Summer 1998 Newsletter

Articles

Construction Begins

The Physical Sciences Building Project, a renovation of Reynolds Hall and the construction of a new building on the north side of Reynolds Hall, is moving forward. A preliminary agreement has been reached with Nabholz Construction Corporation and work to relocate utilitity lines has begun. The project is in two phases. Phase 1 is construction of the building's addition which more than doubles the square footage of the existing building. The addition will be located north of the existing building and will face the new library. At the bottom of the page is an artist's rendering of the result as viewed from the direction of Hulen Ballroom. Phase 2 includes a total renovationPhase 2 includes a total renovation of the existing building including opening all the original windows now covered by concrete panels. An atrium will connect the old and new parts of Reynolds and will contain additional stairwells. The brick stairwells (which had been added to the front of Reynolds in 1967) will be removed so that from the front Reynolds will be restored to its original design. Except for classrooms which will be located around the building, the mathematics and computer science facilities will be located on the top floor of the existing building. The drawing shows the arrangement of faculty offices, computer laboratories, classrooms and a resource area. We are excited about the plans and we will keep you posted on the progress.

 

National Stats

Did you know that between 1920 and 1995, thirty Hendrix students eventually received doctoral degrees in mathematics? The recently published 8th Edition of the Franklin & Marshall College Baccalaureate Origins of Doctoral Recipients ranks Hendrix as 36th among all four-year private U.S. institutions in terms of the number of students who eventually received doctoral degrees in mathematics. Are you one of the thirty? If you are, then drop us a line because we are interested in finding out who those thirty alums are.

Student Research Presentations

Hendrix mathematics and computer science students gave presentations at five conferences this year. Senior Martin Eckles presented his paper on computing cycle equivalent graphs at the Southeastern International Conference on Combinatorics, Graph Theory and Computing in Boca Raton, Florida. Martin was one of the very few undergraduate students to speak at this annual conference. Senior Blake Armstrong just returned from Toronto where she gave her presentation on women mathematicians at the combined national meetings of the MAA and Pi Mu Epsilon. Hendrix sent forty-nine students to NCUR '98 at the Univsity of Maryland- Salisbury. Five of these students gave talks in mathematics or computer science sessions: senior David Warren, junior John Kacher, junior Seth Harder, senior Shiloh Harder and senior Brian Raines. Ali Kooshesh and David Sutherland accompanied the students. [Actually Ali had the unenviable job of organizing the entire trip for the forty-nine students and five faculty members.]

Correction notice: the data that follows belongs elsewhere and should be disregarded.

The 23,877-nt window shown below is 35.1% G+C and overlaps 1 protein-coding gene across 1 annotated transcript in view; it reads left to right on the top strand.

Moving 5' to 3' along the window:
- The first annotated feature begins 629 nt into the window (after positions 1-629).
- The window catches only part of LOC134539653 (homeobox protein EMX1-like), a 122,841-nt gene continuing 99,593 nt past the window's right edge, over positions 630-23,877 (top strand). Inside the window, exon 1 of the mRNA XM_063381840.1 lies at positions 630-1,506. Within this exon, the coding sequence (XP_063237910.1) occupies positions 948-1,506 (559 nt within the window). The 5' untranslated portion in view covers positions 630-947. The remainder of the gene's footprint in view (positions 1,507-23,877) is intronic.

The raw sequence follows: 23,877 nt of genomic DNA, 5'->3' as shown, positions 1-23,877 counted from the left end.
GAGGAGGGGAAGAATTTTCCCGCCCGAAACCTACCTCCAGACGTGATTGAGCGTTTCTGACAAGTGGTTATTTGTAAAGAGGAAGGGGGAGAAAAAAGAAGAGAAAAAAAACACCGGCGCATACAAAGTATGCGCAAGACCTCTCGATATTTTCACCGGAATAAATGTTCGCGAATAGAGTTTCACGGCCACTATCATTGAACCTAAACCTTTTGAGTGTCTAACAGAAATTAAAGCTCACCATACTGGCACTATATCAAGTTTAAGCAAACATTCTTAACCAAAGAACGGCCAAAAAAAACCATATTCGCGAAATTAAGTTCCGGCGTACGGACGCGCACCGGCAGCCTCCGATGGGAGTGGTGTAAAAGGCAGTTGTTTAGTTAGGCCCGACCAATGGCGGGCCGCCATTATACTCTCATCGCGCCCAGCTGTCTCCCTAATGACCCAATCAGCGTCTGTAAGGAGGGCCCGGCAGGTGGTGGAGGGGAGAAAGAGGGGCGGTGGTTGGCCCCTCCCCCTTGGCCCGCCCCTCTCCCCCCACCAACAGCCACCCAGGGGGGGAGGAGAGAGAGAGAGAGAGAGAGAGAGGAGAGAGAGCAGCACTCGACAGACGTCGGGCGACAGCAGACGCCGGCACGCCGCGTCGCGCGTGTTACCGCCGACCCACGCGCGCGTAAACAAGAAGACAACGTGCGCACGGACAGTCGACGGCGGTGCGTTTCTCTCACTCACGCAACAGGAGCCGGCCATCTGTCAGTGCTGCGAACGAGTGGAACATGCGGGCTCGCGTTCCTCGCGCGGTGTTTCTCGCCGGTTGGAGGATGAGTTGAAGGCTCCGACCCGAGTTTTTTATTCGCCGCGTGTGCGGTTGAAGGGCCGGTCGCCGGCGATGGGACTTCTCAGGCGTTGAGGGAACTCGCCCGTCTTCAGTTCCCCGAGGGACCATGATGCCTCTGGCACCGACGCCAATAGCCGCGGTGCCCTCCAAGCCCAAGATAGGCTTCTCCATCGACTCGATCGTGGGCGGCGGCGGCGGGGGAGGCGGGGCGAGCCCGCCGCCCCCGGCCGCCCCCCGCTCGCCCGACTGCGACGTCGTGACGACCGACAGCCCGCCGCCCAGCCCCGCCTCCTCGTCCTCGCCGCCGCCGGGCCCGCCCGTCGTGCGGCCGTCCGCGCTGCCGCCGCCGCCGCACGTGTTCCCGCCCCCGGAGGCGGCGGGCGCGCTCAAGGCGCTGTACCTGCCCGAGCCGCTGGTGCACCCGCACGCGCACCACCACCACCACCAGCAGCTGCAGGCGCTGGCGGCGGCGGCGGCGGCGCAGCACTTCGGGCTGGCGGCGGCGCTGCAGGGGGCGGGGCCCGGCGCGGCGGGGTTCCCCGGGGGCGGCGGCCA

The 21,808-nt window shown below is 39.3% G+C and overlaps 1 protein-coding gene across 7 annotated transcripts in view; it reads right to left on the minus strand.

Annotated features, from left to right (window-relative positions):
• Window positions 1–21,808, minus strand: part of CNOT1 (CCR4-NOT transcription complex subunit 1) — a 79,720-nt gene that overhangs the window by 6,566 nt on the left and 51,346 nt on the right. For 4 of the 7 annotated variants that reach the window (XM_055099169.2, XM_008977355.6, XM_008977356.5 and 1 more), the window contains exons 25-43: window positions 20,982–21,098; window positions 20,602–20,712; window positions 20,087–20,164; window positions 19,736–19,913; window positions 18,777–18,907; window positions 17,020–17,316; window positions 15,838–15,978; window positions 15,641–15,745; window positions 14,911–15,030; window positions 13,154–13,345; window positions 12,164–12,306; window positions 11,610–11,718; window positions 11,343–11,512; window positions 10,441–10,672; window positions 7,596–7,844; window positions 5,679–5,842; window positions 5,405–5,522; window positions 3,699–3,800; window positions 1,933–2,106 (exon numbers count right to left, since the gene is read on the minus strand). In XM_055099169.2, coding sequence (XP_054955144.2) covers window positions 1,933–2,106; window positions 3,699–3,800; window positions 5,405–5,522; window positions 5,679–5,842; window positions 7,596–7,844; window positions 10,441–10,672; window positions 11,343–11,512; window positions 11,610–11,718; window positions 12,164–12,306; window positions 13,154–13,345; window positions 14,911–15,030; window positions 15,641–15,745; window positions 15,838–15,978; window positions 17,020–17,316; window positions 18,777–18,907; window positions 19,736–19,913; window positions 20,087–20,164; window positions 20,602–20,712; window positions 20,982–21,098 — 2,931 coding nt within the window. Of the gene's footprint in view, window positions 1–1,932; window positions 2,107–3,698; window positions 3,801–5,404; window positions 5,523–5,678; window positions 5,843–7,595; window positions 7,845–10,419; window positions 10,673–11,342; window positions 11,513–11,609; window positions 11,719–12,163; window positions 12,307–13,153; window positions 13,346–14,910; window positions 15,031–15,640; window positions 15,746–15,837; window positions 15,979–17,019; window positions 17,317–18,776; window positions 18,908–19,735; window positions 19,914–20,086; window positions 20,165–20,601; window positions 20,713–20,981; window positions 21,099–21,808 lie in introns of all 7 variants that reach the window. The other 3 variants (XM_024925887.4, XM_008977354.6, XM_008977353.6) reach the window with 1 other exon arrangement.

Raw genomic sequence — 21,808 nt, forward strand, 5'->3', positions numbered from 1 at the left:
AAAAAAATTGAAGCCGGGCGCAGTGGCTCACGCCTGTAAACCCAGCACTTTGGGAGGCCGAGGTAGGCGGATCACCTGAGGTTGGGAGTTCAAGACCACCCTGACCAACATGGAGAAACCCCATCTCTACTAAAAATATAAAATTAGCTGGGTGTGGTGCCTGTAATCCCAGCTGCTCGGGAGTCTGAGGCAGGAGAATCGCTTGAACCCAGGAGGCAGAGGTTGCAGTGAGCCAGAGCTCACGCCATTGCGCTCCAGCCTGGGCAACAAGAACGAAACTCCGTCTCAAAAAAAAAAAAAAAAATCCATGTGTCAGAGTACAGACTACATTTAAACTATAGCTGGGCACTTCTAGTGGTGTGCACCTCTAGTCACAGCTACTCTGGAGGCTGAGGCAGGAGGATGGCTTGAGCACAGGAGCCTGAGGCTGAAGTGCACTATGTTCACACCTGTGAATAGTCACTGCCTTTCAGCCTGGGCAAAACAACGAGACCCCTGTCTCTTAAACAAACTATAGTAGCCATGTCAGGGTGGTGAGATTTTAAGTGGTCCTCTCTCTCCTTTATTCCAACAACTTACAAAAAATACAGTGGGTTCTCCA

Seniors Laura Brandebura and Marty Eckles and junior Seth Harder gave presentations at Rhodes College in Memphis for the annual Hendrix-Rhodes-Sewanee Mathematics Symposium. Nineteen students joined the mathematics and computer science faculty at UALR for the Oklahoma-Arkansas Section Meeting of the MAA. Seniors Brian Raines, Blake Armstrong, Laura Brandebura, Shane Wanamaker, David Warren and junior John Kacher gave presentations. Ze'ev Barel also gave a presentation on Levi ben Gershon. Bob Eslinger and Lars Seme each presided over a session at the meeting.

1998 Seniors

 

From left to right this year's seniors are Laura Brandebura, Blake Armstrong, Martin Eckles, Shiloh Harder, Brian Raines, David Warren, Jeff Johnston and Shane Wanamaker.

 

Ze'ev's Puzzle Corner

 

This issue does not have a new problem since Ze'ev will be on sabbatical during fall term. His sabbatical project involves the translation of Medieval Hebrew manuscripts into English and the interpretation of the mathematical results in 14th century mathematician, and Ze'ev will be traveling to Jerusalem to see some of his manuscripts. Jeff McLean, '66, and J. Ralph Reed, '54, solved the puzzle in the last issue and will receive Hendrix mugs.